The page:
- Chokecherries, also foraged by my step-dad from a local park
- With this, he had the specific request that I make chokecherry wine because he has good memories of his mom doing the same. Here’s hoping my wine lives up to that memory!
- Pin cherries, also foraged by my step-dad from a local park
This has been and will likely continue to be a year of abundance. Last year with approximately the same number of plants, we had an abundance of broccoli but everything else did just okay. This year, everything is in abundance… except the broccoli. At this point I have more than a year’s supply of certain vegetables, and there’s still more coming.
The Preserving Plans
With a garden as big and as overly-productive as ours, the huge challenge is always: How the heck do you preserve all of it so you don’t end up throwing out tons of food?
Well, the answer to that will slowly be revealed over the coming year as I upload all my recipes here. However, I will say that it’s definitely a challenge.
Our little house doesn’t have a basement. (We have a little dug-out crawlspace where the furnace and hot water tank are, but it’s prone to flooding in storms and in the spring melt, so we can’t store stuff there.) Until recently, we only had a side-by-side fridge/freezer. This year I bought a 3.5 cubic foot deep freezer that fits nicely in our kitchen, doubling our freezer space.
However, I rely heavily on my mom’s house. She has a cold storage room in the basement that’s perfect for the potatoes and a deep freezer twice the size of ours that’s great for the rhubarb and various other things that get frozen.
But if we froze everything, we’d need a dozen freezers.
When my husband started in on this ambitious garden project (which began as just a strip in the back yard), I quickly taught myself farm wife skills, to borrow a phrase from a friend. I’ve written about my food processing journey here, but over the years I’ve learned what I like frozen, what I like canned, what I like dehydrated, and what’s fine to just sit as-is.
The biggest challenge has been to get an understanding of what my husband and I like to eat. Sure, there are hundreds or thousands of recipes online to preserve food, but if you don’t like the end result then it’s the same as just not doing anything.
For example, there are lots of great jelly and jam recipes, but we don’t eat jelly or jam. (The one exception is this Inferno Wine Jelly that tastes amazing on a bagel breakfast sandwich.) We’re also not really dessert people, so there’s no point in canning up a bunch of fruit pie fillings. These dislikes of ours immediately cut out a lot of uses for the fruit that we grow.
This Year’s Theme
One challenge I gave myself this year was to try making a bunch of different wines. It’s a great way to use up some of the produce and it ultimately saves us a ton of money down the road. (Here in Manitoba, alcohol is quite expensive.)
The wines I’ve made and plan to make this year include:
- Dandelion wine (done and aging, but I’ve made it before and know it’s good)
- Apple wine (super delicious and more coming)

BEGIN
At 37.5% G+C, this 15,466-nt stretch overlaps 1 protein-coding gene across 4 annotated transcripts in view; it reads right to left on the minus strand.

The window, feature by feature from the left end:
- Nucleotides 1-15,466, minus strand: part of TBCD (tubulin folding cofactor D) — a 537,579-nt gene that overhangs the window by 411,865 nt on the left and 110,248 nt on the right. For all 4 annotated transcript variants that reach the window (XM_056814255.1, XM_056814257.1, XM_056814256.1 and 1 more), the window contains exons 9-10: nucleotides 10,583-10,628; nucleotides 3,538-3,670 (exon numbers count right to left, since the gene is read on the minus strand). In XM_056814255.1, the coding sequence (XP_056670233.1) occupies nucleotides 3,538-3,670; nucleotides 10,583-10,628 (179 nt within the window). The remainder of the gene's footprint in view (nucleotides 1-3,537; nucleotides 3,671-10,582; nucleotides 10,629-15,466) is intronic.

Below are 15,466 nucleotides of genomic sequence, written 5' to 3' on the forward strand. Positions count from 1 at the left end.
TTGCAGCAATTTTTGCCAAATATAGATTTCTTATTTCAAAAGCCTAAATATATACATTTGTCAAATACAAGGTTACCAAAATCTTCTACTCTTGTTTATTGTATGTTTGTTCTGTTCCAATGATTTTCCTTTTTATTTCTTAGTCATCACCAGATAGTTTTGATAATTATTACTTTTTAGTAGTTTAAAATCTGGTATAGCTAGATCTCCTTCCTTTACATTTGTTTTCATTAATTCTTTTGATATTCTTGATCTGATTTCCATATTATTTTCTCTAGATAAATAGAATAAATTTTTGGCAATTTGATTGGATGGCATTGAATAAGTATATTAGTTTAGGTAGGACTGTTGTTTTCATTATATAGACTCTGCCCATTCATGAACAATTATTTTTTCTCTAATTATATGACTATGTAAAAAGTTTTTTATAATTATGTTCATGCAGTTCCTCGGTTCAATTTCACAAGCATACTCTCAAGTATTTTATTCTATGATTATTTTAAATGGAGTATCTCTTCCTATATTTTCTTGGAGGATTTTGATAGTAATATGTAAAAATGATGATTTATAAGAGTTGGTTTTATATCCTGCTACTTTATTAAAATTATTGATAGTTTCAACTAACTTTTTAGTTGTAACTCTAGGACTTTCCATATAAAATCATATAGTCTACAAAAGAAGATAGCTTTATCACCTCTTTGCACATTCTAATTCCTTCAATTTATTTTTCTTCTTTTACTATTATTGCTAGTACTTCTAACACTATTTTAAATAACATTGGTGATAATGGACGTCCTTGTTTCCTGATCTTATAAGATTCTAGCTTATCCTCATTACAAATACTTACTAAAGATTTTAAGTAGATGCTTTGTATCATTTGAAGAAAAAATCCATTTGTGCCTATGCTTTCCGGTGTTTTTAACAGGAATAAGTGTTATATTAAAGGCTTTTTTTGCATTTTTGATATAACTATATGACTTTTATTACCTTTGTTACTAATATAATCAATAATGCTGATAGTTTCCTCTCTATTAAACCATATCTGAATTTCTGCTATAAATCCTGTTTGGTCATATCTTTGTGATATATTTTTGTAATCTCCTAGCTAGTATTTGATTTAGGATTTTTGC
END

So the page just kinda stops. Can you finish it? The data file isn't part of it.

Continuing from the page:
- Lilac wine (nicely sweet and floral)
- Cherry wine (still fermenting)
- Corn cob wine (got some cobs stored in the freezer)
- Grape wine (notoriously difficult to make but I’ll try it!)
- Parsnip wine (made it before, quite nice)
- Rhubarb wine (a favourite of a friend of ours)
- Chokecherry wine
- Rose hip wine (not sure about this one for this year)
- Hot pepper wine (just came across this idea yesterday, so I need to dig in more before deciding to do it or not)
In addition to wine, I have various recipes for flavouring store-bought alcohol. So far all the ones I’ve tried have been incredibly good. These recipes will show up on this site, likely in the winter. So far I’ve tried or will soon be trying:
- Rhubarb ginger gin (a crowd favourite)
- Sour cherry liqueur (mind-blowingly good)
- Sour cherry gin (fantastic over ice)
- Apple cinnamon brandy
- Apple pie liqueur
- Dandelion cordial
- Hot pepper vodka
Looking Ahead to September
As August slowly reaches its end and we head into September, and then on into the fall, the busiest time of the year for me is about to be here. The tomatoes are just starting to ripen and soon I’ll have boxes and boxes of them. The potato plants are dying off, which means in a few weeks we can dig them up. And the kidney beans and black beans are forming now, and they’ll eventually mature and dry and be ready for harvest.
My husband has his own routine for the end of summer and oncoming of fall. He carefully puts away all the sticks he’s used to brace plants, he prepares the gardens for the winter, and he plants garlic cloves so they pop up first thing in the spring.
The best part of winter, though, is enjoying the fruits of our labours—all of those home-grown and preserved vegetables, the fancy drinks and wines that remind us of summers when the weather is hitting -40 C, and perhaps most importantly, sharing this abundance with family and friends.
But as winter sets in, there’s always one thing on our mind…planning for the upcoming garden season.